Russia Annuls Nemtsov Travel Ban After EU Condemnation

European Parliament. Source: Nyctransitforums.comRussia’s Federal Bailiff Service has annulled its decision to ban leading opposition politicians Boris Nemtsov and Vladimir Milov from leaving the country, reports.

According to Nemtsov, who says he only learned of the ban today, the about-face was influenced by today’s resolution by the European Parliament criticizing Russian authorities both for refusing to officially register his political party and for introducing the travel ban.

“Seven hundred deputies – every single faction and party in the European Parliament – demanded the immediate annulment of the ban on my ability to travel outside of the country,” Nemtsov said in response to the announcement. “Naturally, Putin’s corrupt entourage got scared that it would be banned from Europe in return.”

The opposition leader said that decisions made by European institutions have a serious influence on the Russian government and that “this resource has to be used.”

“Here [in Europe – ed.] they have children, bank accounts, real estate, yachts that they ride on,” Nemtsov said of Russian civil servants. “They need to be brought to their senses precisely through Europe; they don’t understand anything else. As a matter of fact, this was a very optimistic incident; this needs to be kept up.” He added that other parts of the European Parliament’s resolution could be carried out in Russia under due pressure from Europe.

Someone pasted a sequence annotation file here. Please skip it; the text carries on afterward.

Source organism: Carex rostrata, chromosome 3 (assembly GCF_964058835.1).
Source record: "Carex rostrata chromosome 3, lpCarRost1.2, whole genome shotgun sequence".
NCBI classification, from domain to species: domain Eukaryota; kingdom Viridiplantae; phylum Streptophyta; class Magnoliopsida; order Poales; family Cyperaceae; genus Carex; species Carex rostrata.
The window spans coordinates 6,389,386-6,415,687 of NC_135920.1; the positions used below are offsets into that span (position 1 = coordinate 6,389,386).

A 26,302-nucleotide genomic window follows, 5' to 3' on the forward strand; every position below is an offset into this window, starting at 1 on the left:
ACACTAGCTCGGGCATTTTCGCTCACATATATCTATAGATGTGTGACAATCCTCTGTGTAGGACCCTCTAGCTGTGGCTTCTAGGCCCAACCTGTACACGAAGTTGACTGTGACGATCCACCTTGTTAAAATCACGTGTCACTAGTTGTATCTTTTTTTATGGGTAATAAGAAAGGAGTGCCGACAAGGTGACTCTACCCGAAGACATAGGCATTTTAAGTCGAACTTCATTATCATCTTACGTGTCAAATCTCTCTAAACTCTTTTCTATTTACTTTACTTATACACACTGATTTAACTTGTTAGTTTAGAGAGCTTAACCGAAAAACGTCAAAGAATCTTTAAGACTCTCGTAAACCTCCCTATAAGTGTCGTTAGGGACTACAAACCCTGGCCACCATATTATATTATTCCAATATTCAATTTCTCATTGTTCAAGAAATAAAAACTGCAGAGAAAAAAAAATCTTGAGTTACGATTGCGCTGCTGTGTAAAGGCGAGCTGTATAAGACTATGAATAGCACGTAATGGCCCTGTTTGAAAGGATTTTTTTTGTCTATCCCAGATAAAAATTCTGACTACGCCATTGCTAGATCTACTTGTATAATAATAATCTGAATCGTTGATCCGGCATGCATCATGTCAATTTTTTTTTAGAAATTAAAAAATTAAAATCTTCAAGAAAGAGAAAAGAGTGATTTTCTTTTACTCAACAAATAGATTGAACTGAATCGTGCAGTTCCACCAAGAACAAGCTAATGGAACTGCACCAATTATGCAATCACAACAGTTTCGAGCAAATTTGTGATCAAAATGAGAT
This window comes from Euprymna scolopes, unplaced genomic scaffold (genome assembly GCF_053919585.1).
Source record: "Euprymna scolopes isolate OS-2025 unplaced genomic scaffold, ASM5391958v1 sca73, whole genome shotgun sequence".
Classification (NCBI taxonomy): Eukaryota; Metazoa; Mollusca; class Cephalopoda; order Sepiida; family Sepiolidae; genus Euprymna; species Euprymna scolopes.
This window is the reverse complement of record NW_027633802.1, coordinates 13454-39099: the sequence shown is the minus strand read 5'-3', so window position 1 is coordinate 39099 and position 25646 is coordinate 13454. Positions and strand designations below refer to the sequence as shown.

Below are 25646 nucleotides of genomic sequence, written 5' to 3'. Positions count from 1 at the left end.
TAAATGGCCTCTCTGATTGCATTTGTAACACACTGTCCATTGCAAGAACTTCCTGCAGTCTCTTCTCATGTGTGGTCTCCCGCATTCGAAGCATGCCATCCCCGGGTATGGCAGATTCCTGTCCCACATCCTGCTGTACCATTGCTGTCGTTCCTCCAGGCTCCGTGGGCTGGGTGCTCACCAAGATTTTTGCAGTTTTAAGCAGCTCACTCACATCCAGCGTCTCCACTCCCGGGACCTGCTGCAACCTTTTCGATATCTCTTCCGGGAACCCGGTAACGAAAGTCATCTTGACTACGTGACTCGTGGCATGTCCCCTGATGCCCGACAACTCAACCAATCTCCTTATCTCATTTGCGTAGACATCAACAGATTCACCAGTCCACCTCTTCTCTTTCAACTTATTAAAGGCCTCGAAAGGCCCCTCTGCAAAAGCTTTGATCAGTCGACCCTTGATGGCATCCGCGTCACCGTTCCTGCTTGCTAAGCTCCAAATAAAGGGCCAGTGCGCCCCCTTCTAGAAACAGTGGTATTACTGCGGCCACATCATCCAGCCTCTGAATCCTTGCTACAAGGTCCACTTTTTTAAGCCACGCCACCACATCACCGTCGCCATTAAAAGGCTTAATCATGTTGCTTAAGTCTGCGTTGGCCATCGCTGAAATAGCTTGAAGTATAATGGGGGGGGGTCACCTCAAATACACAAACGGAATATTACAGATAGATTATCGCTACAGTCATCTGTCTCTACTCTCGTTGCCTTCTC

The Federal Bailiff Service, which first denied the travel ban altogether, said that an enquiry had concluded that the ban had been “premature” and would now be lifted.

According to, the ban was initiated by businessman Gennady Timchenko, who accused the two politicians of failing to fulfill a judicial order to change two remarks in their opposition report “Putin. Results. 10 Years” that he says damaged his reputation.

The ruling ordered Nemtsov and Milov to publically retract their assertion that Timchenko used his friendship with Russian Prime Minister Vladimir Putin to become a billionaire. While a retraction was published in the newspaper Kommersant, “Mr. Timchenko was unhappy that the font was too small in that retraction, so he demanded that we should be kept inside the country for six months,” Nemtsov explained to Radio Free Europe/Radio Liberty.

While providing an unexpected but immediate benefit to the two oppositionists, the European Parliament’s resolution was first of all dedicated to a scathing criticism of Russia’s recent refusal to register their new political party, Parnas, thus preventing its representatives from participating in upcoming elections for the State Duma and presidency.

Parnas’s predicament united virtually every political faction in the European Union, with the resolution garnering support from liberals, socialists, conservatives and members of the Green Party.

The document calls on Russian authorities to lessen the requirements for new parties to register and to guarantee equal conditions for all parties and candidates during upcoming electoral campaigns, including access to television broadcast media.

As a general rule, many oppositionists – including Boris Nemtsov, Garry Kasparov, Eduard Limonov and others – are not allowed to be shown on Russia’s state-controlled television.

Commenting on the resolution, Estonian Deputy Kristiina Ojuland said that “Putin has until September to come to his senses, although it’s already clear how the rails to the future State Duma have been laid.”